Conservative house leader Kelvin Goertzen recently announced he would filibuster the NDP government's Bill 20, which raises the provincial sales tax to eight per cent from seven per cent. True to his word, Goertzen rambled on in the legislature on several occasions following question period. But his vocal cords were spared when a deal was brokered to end the filibuster last Thursday and Bill 20 moved on to public consultations.
Some may criticize the Steinbach MLA for grandstanding and wasting time. To the contrary, Goertzen has demonstrated how filibustering can be an effective tool for MLAs to stand up to the government and draw public attention to an important issue. While the powers of both legislatures and MLAs have seemingly weakened considerably, Goertzen's filibuster reminds us individual MLAs can still make a difference.
A filibuster is the use of obstruction tactics such as extended speech-making in the legislature. The goal of filibusters is to both stall the legislative process and draw public attention to important issues.
A dramatic example of filibustering took place in the Canadian Parliament in July 2011. The Opposition NDP wished to stall the passing of Bill C-6, which sought to impose a four-year contract and pay conditions on locked-out Canada Post workers. NDP MPs took turns speaking 20 minutes each for no fewer than 58 hours, effectively delaying Parliament's summer break and attracting renewed media attention to the bill and its consequences.
U.S. Sen. Rand Paul provides another example of a filibustering politician. Paul bristled against the refusal of U.S. President Barack Obama's administration to confirm drone strikes would not take place against citizens on U.S. soil. In response, he launched a one-man, 13-hour filibuster on the Senate floor. Paul ultimately got the guarantee he wanted. But, in the meantime, the Kentucky senator had attracted intense media attention, embarrassed Obama, earned admiring comments from both parties and cemented his place as a front-runner in the upcoming Republican presidential primaries.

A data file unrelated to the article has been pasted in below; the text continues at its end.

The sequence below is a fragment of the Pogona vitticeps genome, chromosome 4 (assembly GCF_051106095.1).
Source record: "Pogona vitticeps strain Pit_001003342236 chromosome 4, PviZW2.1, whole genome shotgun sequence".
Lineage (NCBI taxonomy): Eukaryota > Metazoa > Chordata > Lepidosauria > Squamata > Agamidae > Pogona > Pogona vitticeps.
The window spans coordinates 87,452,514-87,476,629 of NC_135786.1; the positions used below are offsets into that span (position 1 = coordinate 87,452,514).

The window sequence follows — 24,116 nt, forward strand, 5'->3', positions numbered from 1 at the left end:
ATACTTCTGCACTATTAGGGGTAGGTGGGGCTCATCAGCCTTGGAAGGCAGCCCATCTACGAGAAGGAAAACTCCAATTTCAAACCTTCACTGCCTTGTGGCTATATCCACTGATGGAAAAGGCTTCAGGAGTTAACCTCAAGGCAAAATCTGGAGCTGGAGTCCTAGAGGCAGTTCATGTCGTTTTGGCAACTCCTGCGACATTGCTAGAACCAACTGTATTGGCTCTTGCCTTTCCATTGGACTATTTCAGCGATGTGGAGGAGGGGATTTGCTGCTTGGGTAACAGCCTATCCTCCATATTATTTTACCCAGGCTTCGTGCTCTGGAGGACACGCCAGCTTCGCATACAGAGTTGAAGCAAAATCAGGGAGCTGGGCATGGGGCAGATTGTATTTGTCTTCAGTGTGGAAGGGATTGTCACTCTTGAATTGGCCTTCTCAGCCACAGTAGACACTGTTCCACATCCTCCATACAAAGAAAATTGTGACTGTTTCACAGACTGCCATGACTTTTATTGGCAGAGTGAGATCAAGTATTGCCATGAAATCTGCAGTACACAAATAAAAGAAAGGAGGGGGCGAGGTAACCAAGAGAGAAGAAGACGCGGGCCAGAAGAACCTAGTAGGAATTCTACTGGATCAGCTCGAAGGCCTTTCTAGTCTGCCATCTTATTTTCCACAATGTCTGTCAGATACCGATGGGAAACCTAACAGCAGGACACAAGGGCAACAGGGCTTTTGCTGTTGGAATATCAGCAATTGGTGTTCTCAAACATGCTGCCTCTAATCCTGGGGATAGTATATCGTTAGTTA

Both cases of filibustering illustrate how parliamentarians, acting individually or as groups, can stand up against executive powers in exceptional circumstances and represent their constituents. There are three reasons why it's very important for parliamentarians in Canada and Manitoba to do so.
First, severe party discipline in Canada enhances the power of party leaders and cabinets. Individual MPs and MLAs are often denigrated as trained seals that happily bow to the party whip, rubber-stamping whatever legislation is put before them. Political scientist Donald Savoie goes one step further, arguing power has risen even above the cabinet, and is now concentrated in the hands of the prime minister and his unelected staff. It is especially important given the power of party discipline that MPs and MLAs use tactics like filibusters to assert themselves.
Second, executives have shown they are willing to clamp down on legislative debate. Governments introduce time-allocation measures, which limit legislative debate on certain issues. They also invoke closure, which shuts down debate altogether. Overuse of these measures -- or, some would argue, any use at all -- neuters legislatures and silences citizens' representatives. The federal Conservative government, for example, has invoked time allocation no fewer than 49 times since the 2011 election.
Finally, even if MLAs were permitted to speak, they would find it difficult to do so because provincial legislatures sit for brief periods. Shorter sessions of the legislature mean MLAs have fewer opportunities to hold the government to account and speak out on behalf of citizens.
The number of days the Manitoba legislature is in session has experienced a sharp decline since the NDP was first elected in 1999. The legislature sat for 78 days in 2000; by 2012, that number had dipped to 52 days. Manitoba's MLAs have lost roughly an entire month where they can speak out in the legislature. And sitting days have declined further still from the banner year of 1988, when the legislature sat for 121 days.
Party discipline is strong, legislative debates are limited, and legislative sittings are short. It is difficult indeed for individual MLAs under these circumstances to speak out and command the executive's attention. Goertzen's filibuster, like many before his, accomplished exactly this feat, and we hope to see more in the future.
Royce Koop is an assistant professor in the department of political studies at the University of Manitoba. Co-writer Davis Hirsch received an undergraduate research fellowship to work with Koop this summer.